Ingredients : Safflower Seeds 95% & Glutinous rice 5%
The safflower grew profusely in Egypt, the Middle East, and India, which use its florets primarily for orange dye. The plant spread throughout the Mediterranean region and further down the East as far as China and Japan. In 1925, US made safflower as an experimental oil crop. California saw its potential as an oil source and grew it commercially in the 1950s.
Safflower seeds, which are bitter tasting and resemble orange seeds, have a high 75% linoliec acid content. When the crude seeds are compressed as a cake or meal, the protein content varies from 20% to 55%, depending on the amount of hull removed during the process.
Many might wonder what is so fantastic about the high linoleic acid content of the safflower. Medical research tells us that this fatty acid is highly favorable in lowering serum cholesterol levels, as tested in laboratory animals and humans. Lenoleic acid also promotes and improves the calcium available to the cells, somehow playing the role of a vitamin. In fact some scientists have coined the term “Vitamin F” for lenoleic acid.
Those with cardiovascular diseases would benefit much from the lenoleic acid of the safflower. In fact, an emulsion by the brand name Saffloxin-cipla is used routinely for myocardial infraction, cardiax ischaemia, and hypertension. As a safe rule, having safflower oil instead of butter and cream will greatly enhance one’s health.
Safflower seeds are good for constipation, sexual debility, asthma, eczema, and other female disorders. The sunflower seeds cure beriberi and pellagra, anemia and respiratory disease.
Also known as false saffron, safflower (Carthamus tinctorius) is a proud member of the thistle family. Safflower seeds are the main source of vegetable safflower oil and a rich source of unsaturated fatty acids, notably Omega-9 and Omega-6. Various clinical studies reported that a moderate safflower seed and oil consumption is beneficial for cardiovascular health, as long as there is also a healthy Omega-3 intake.
Another study suggests that a small to moderate consumption of safflower seeds is efficient in reducing belly fat especially in post-menopausal women. Preliminary research shows that safflower oil and seeds may help reduce insulin sensitivity, again in post-menopausal women, and lower both cholesterol levels and high blood pressure. At the same time, it is important to remember that one food does not make or break your diet. Whatever the benefits you are looking to get when eating a certain food.
Rich in mono and polyunsaturated fatty acids. Safflower seeds are about 35% unsaturated fatty acids, mostly oleic (Omega-9) and linoleic (Omega-6) fatty acids. According to numerous studies focusing on the effects of dietary fatty acids on cardiovascular health, a diet rich in healthy unsaturated fatty acids, such as the Mediterranean diet, helps reduce cholesterol levels, regulates blood pressure and maintains blood vessels healthy and elastic due to the antioxidants properties of the fatty acids.
The key is to maintain a healthy ratio of 1:1 (ideal) or 1:3 Omega 3-Omega 6 and 9 fatty acids. Including fatty acids in one’s diet diet, either in the form of olive oil, sunflower oil, linseed oil or safflower oil or in the form of walnuts, sesame seeds, sunflower seeds or safflower seeds can have positive effects on cardiovascular health and reduce mortality associated to cardiovascular disease by lowering high blood pressure and cholesterol levels.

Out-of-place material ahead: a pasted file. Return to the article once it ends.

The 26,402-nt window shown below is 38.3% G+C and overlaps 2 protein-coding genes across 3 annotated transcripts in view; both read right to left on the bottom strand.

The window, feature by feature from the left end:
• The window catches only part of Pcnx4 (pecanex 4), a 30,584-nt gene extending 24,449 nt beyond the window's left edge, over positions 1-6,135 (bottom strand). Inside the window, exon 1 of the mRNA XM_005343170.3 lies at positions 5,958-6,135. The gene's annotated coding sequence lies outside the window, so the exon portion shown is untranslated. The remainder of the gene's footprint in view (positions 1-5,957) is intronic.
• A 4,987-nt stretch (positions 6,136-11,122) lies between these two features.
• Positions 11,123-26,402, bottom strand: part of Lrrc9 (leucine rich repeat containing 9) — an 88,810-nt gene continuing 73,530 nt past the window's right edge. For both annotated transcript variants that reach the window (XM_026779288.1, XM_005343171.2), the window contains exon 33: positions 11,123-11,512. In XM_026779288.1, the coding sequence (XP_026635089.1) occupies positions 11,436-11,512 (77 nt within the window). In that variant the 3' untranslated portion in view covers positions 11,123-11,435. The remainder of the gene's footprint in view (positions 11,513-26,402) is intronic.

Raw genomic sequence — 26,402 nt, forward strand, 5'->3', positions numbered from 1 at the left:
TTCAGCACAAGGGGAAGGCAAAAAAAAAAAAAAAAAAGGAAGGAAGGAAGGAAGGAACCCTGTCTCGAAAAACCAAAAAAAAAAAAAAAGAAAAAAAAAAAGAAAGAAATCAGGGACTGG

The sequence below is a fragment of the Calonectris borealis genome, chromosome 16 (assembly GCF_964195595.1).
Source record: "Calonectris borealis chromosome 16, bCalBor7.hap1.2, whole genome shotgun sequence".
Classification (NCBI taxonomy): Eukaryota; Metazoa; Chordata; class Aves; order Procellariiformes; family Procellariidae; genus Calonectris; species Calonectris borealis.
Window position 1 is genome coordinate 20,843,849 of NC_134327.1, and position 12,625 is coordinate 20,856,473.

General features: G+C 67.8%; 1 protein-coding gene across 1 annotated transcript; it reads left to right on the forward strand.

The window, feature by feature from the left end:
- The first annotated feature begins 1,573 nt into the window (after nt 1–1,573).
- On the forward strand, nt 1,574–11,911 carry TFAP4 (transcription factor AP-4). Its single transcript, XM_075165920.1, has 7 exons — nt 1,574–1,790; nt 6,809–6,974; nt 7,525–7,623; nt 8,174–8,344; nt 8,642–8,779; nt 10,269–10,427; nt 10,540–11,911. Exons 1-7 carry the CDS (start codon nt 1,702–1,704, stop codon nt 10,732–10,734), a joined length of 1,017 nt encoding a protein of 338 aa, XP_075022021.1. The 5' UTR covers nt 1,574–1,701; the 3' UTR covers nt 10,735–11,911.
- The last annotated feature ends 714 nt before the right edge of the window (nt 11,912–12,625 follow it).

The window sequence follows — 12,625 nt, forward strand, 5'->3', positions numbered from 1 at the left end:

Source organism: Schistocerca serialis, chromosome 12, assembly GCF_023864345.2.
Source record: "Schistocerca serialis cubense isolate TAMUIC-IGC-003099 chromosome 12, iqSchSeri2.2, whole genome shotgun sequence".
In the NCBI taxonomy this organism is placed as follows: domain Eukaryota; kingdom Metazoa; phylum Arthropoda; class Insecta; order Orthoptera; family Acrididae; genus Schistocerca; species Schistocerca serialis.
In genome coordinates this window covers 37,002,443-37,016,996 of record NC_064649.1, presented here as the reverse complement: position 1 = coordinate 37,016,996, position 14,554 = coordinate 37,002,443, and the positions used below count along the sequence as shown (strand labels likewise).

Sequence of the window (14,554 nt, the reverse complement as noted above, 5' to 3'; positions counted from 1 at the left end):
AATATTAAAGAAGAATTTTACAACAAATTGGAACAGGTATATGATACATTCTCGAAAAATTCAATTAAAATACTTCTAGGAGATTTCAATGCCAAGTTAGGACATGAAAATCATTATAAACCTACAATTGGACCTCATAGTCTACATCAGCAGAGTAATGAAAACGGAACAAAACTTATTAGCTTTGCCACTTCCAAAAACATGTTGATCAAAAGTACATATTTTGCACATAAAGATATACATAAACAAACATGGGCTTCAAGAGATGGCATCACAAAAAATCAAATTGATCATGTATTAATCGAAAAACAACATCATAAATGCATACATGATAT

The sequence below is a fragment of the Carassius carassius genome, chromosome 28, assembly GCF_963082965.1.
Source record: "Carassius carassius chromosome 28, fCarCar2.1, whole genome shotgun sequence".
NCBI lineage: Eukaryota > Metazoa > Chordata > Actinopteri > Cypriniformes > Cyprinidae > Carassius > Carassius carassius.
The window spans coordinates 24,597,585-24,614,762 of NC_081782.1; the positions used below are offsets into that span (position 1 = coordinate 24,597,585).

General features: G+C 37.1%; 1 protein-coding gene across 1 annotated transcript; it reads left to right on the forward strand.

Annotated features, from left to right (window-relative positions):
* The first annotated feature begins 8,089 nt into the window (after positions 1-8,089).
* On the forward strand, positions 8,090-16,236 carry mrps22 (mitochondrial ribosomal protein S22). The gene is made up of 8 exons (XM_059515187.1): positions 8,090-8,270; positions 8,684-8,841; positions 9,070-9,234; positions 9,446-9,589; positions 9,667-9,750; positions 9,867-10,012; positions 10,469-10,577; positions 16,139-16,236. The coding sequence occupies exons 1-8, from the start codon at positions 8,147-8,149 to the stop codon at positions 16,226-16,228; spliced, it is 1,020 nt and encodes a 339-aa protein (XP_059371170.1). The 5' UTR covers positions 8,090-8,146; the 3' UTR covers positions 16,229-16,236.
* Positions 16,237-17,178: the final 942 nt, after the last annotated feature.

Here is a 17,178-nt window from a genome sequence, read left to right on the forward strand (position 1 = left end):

Excellent source of thiamine, pyridoxine and folate.
90-100% of the RDI of vitamin B1.
90% of the RDI of vitamin B6.
40% of the RDI of vitamin B9/100 g of safflower seeds.
In addition to ensuring good energy levels, safflower seeds help promote muscle tone, improve memory and concentration, protect the cells of the nervous system, support immunity, prevent Beriberi, anemia and paralysis and death in newborns.
Rich in iron, magnesium and phosphorus.
Iron: 4.90 mg (50% for adult males under 51, 25% for adult women under 51).
Magnesium: 353 mg (over 100% for adult women, around 100% for adult males).
Phosphorus: 644 mg (around 95% of the RDI for both men and women).
Safflower seeds are great against anemia, headaches and irritability. Moreover, they support muscle health, heart included, and increase calcium absorption in bones. Last but not least, safflower seeds help ease magnesium deficiency symptoms such as eyelid twitching, muscle spasms, extrasystoles and high blood pressure, promote strong teeth and bones and support digestion.
- Good for skin, hair and nails. Safflower seeds and oil are rich in vitamin E and unsaturated fatty acids, two important compounds for skin and hair care. The oil obtained from safflower seeds can be rubbed directly on nails to stimulate growth and moisturize the skin around the nails. Alternatively, it can be applied onto the scalp to nourish the skin and reduce redness, as well as to repair damaged hair and give it a healthy shine.
- Great for reducing belly fat. According to several studies, daily consumption of small amounts of around 1-2 tablespoons of safflower seed oil led to a significant reduction in belly fat in post-menopausal women (read more about how to get rid of belly fat). This effect appears to have been caused by safflower seed oil regulating blood sugar levels and insulin response, which increased the body’s fat-burning response.
Overall, as seen by their nutritional value, safflower seeds are a great source of iron, magnesium and phosphorus, vitamins E, B1, B6 and B9 as well as unsaturated fatty acids. A moderate consumption appears to have beneficial effects on cardiovascular health, support the activity of the nervous system as well as muscle health. The B vitamins and iron it provides further contribute to an improved energy metabolism and higher energy levels.